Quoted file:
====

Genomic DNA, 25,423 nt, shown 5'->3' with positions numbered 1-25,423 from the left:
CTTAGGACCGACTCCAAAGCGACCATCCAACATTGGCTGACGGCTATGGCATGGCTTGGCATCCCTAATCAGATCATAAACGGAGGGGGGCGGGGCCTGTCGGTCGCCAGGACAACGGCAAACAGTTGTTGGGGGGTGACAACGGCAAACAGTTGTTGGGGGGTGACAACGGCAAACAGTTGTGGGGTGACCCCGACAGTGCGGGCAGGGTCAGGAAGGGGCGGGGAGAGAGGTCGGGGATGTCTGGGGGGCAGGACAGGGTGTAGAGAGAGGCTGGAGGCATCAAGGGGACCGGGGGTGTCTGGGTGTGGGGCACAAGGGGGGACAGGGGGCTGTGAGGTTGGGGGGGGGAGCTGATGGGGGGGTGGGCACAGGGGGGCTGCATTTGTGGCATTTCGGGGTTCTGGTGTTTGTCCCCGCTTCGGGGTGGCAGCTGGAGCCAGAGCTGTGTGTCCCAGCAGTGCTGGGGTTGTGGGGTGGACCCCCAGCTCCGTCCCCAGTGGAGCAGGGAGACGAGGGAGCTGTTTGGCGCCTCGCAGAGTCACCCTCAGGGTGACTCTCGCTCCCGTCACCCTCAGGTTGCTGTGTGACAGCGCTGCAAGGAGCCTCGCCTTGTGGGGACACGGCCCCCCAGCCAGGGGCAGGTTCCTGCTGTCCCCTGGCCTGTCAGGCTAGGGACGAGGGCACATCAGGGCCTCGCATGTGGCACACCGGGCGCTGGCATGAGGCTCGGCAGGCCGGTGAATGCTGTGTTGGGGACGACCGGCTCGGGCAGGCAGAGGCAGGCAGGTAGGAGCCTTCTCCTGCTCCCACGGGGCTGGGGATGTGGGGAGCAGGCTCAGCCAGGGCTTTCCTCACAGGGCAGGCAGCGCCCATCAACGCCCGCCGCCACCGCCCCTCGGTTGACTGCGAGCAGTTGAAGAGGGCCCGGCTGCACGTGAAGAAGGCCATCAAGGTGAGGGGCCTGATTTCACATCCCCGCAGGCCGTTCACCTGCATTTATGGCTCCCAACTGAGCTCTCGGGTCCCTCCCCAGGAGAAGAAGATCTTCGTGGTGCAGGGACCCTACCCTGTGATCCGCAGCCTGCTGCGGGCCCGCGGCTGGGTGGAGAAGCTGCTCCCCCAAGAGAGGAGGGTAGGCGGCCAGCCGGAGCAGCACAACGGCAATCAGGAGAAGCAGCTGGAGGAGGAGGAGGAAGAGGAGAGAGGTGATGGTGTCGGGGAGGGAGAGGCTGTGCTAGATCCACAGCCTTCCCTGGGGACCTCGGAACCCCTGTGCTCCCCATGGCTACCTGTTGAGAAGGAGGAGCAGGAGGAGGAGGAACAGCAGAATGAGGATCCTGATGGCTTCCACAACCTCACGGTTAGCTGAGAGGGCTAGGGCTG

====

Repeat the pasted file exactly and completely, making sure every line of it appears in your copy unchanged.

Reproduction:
Genomic DNA, 25,423 nt, shown 5'->3' with positions numbered 1-25,423 from the left:
CTTAGGACCGACTCCAAAGCGACCATCCAACATTGGCTGACGGCTATGGCATGGCTTGGCATCCCTAATCAGATCATAAACGGAGGGGGGCGGGGCCTGTCGGTCGCCAGGACAACGGCAAACAGTTGTTGGGGGGTGACAACGGCAAACAGTTGTTGGGGGGTGACAACGGCAAACAGTTGTGGGGTGACCCCGACAGTGCGGGCAGGGTCAGGAAGGGGCGGGGAGAGAGGTCGGGGATGTCTGGGGGGCAGGACAGGGTGTAGAGAGAGGCTGGAGGCATCAAGGGGACCGGGGGTGTCTGGGTGTGGGGCACAAGGGGGGACAGGGGGCTGTGAGGTTGGGGGGGGGAGCTGATGGGGGGGTGGGCACAGGGGGGCTGCATTTGTGGCATTTCGGGGTTCTGGTGTTTGTCCCCGCTTCGGGGTGGCAGCTGGAGCCAGAGCTGTGTGTCCCAGCAGTGCTGGGGTTGTGGGGTGGACCCCCAGCTCCGTCCCCAGTGGAGCAGGGAGACGAGGGAGCTGTTTGGCGCCTCGCAGAGTCACCCTCAGGGTGACTCTCGCTCCCGTCACCCTCAGGTTGCTGTGTGACAGCGCTGCAAGGAGCCTCGCCTTGTGGGGACACGGCCCCCCAGCCAGGGGCAGGTTCCTGCTGTCCCCTGGCCTGTCAGGCTAGGGACGAGGGCACATCAGGGCCTCGCATGTGGCACACCGGGCGCTGGCATGAGGCTCGGCAGGCCGGTGAATGCTGTGTTGGGGACGACCGGCTCGGGCAGGCAGAGGCAGGCAGGTAGGAGCCTTCTCCTGCTCCCACGGGGCTGGGGATGTGGGGAGCAGGCTCAGCCAGGGCTTTCCTCACAGGGCAGGCAGCGCCCATCAACGCCCGCCGCCACCGCCCCTCGGTTGACTGCGAGCAGTTGAAGAGGGCCCGGCTGCACGTGAAGAAGGCCATCAAGGTGAGGGGCCTGATTTCACATCCCCGCAGGCCGTTCACCTGCATTTATGGCTCCCAACTGAGCTCTCGGGTCCCTCCCCAGGAGAAGAAGATCTTCGTGGTGCAGGGACCCTACCCTGTGATCCGCAGCCTGCTGCGGGCCCGCGGCTGGGTGGAGAAGCTGCTCCCCCAAGAGAGGAGGGTAGGCGGCCAGCCGGAGCAGCACAACGGCAATCAGGAGAAGCAGCTGGAGGAGGAGGAGGAAGAGGAGAGAGGTGATGGTGTCGGGGAGGGAGAGGCTGTGCTAGATCCACAGCCTTCCCTGGGGACCTCGGAACCCCTGTGCTCCCCATGGCTACCTGTTGAGAAGGAGGAGCAGGAGGAGGAGGAACAGCAGAATGAGGATCCTGATGGCTTCCACAACCTCACGGTTAGCTGAGAGGGCTAGGGCTG